What is it about sugar cookies that bring out everyone's inner five-year-old? Maybe it's the whimsy of the shape or the beautiful colors in the icing that make sugar cookies so yummy & endearing.
Chances are that the pound of butter and oodles of sugar in the recipe have a little something to do with it too!
My mom was an amazing sugar-cookie-baker. She had a system and a few tricks that worked great for her and her cookies always seemed to turn out perfectly. All of my children have loved to make sugar cookies with "Grama Yena." She let them help her with everything from rolling out the dough to frosting the cookies.
Like most good cooks who make their art look simple, my mom made baking sugar cookies look easy. How is it that I could use the exact same recipe and end up with little more to show for my efforts than a few rock-hard cookies and flour all over every surface of my kitchen?
I can't remember what prompted me to begin my quest for a sugar cookie recipe that would actually work for me, but after trying literally dozens of different recipes, I finally found a few that I love.
Now I make sugar cookies for almost every holiday. My cookie cutter collection has grown out of control (a lot like my fabric collection, my yarn stash, my scrapbooking paper addiction......notice a pattern?) And, like my mom, I've developed a system and a few tricks that seem to work for me. Hopefully they'll make sugar cookie baking fun for you too!
Let's begin with the recipe...
Finding a good recipe makes all the difference. You know, there's a lot of chemistry in baking that is a great mystery to me! So my method of finding a good recipe is always trial & error...I bake, and I bake, and I bake.
One of my great frustrations in sugar cookie baking was that the cookie dough cutouts never seemed to hold their shape when they were baked. My cute Christmas Santas, Easter bunnies, and Valentine Cupids always seemed to melt into shapeless blobs in the oven. That's one of the things I love about these sugar cookie recipes...the cutouts keep their shape when they're baked!
And, although I'm sure there are a lot of sugar-cookie-purists out there who would gasp at the thought of messing with the ol' standby classic sugar cookie....you really HAVE to try the chocolate sugar cookie recipe too!
My favorite sugar cookie baking tip...
(adapted from Kitchen Collectables)
The icing on the top...
There are two kinds of sugar cookie eaters: for some, it's all about the cookie...it has to be just right...not too soft, not too crisp...And then there's the rest of us...it's all about the frosting!
Whether you're a "cookie person" or a "frosting person," there's no denying that it's the icing on the top that really makes sugar cookies fun!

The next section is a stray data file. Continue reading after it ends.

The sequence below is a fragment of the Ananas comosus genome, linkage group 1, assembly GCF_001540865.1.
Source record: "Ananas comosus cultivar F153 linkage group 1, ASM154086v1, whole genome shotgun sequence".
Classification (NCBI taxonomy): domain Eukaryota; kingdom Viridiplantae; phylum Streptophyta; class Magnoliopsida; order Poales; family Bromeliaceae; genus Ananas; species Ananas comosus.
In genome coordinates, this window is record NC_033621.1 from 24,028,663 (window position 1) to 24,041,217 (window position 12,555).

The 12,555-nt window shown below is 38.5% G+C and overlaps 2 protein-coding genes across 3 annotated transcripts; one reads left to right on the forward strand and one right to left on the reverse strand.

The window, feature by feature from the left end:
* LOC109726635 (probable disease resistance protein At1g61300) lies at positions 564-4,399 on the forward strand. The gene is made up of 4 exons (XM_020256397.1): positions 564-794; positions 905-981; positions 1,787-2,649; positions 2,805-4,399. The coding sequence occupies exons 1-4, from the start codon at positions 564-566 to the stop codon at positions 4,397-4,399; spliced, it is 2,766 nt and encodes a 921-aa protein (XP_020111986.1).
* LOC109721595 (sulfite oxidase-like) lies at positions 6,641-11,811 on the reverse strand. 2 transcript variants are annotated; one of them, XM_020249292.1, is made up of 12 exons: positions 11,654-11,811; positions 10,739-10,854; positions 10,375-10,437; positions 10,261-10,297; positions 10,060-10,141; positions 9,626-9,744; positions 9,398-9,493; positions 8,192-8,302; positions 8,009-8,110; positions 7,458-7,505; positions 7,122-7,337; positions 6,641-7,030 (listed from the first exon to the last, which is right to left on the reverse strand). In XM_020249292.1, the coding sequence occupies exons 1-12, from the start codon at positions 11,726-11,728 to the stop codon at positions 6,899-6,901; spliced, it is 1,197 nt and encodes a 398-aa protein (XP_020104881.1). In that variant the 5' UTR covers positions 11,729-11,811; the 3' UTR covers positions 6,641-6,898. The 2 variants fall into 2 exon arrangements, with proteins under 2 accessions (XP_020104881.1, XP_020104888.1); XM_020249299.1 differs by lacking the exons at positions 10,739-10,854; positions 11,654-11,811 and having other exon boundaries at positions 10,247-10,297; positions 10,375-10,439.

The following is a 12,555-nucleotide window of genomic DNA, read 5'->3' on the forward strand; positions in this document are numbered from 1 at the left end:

Being a frosting person, I was never fond of that hard "royal icing" that is often used to decorate sugar cookies. I always favored a nice thick slathering of buttercream frosting. However, years ago I picked up a wonderful book, Cookie Sensations, and discovered a whole new art to cookie decorating AND a new take on the classic royal icing that tastes a whole heck of a lot better. The icing recipe calls for just a little bit of shortening and some vanilla and almond extract, which gives the icing a better flavor. And, although the icing DOES set up hard enough to stack the finished cookies, it doesn't dry hard and crunchy like the classic.
Again, with a lot of trial and error, I came up with my own version of the book's icing recipe. I also created a chocolate version of the icing which, besides being totally yummy, is really nice to use when trying to mix dark colors of icing (like red, brown, & black) because you don't have to add as much color gel and the brown undertone gives the dark icing a richer color.
Important Tips for Making Royal Icing:
- Traditional royal icing recipes usually call for egg whites. However, since sugar cookies are often made for children, it's now recommended to make the icing with meringue powder instead of fresh egg whites. Meringue powder can be purchased where cake decorating supplies are sold (Michaels Craft Store or Walmart would be a good source).
- Egg whites or meringue powder will not rise and stiffen if mixed in a plastic bowl--use a glass or metal mixing bowl. They will also fail if there is any grease on the mixing blades or utensils (so be sure to wash everything thoroughly before making a second batch).
- Use food color gels. Traditional liquid food coloring can make icing too runny and doesn't have the intensity of color created by the gels.
- Non-colored icing is not really WHITE. If you want a bright white icing, add white coloring liquid (also sold with cake decorating supplies).
- Store the frosting in an air-tight container. This icing sets up like a ROCK very quickly! When working with royal icing, spoon out what you need and cover the remainder quickly.
Icing as ART...
While I love to decorate sugar cookies with my children, sometimes I want to play with the icing all by myself! One of my favorite icing techniques is marbleing.
A few of my favorite sites for cookie cutters, baking supplies, and
sugar cookie inspiration...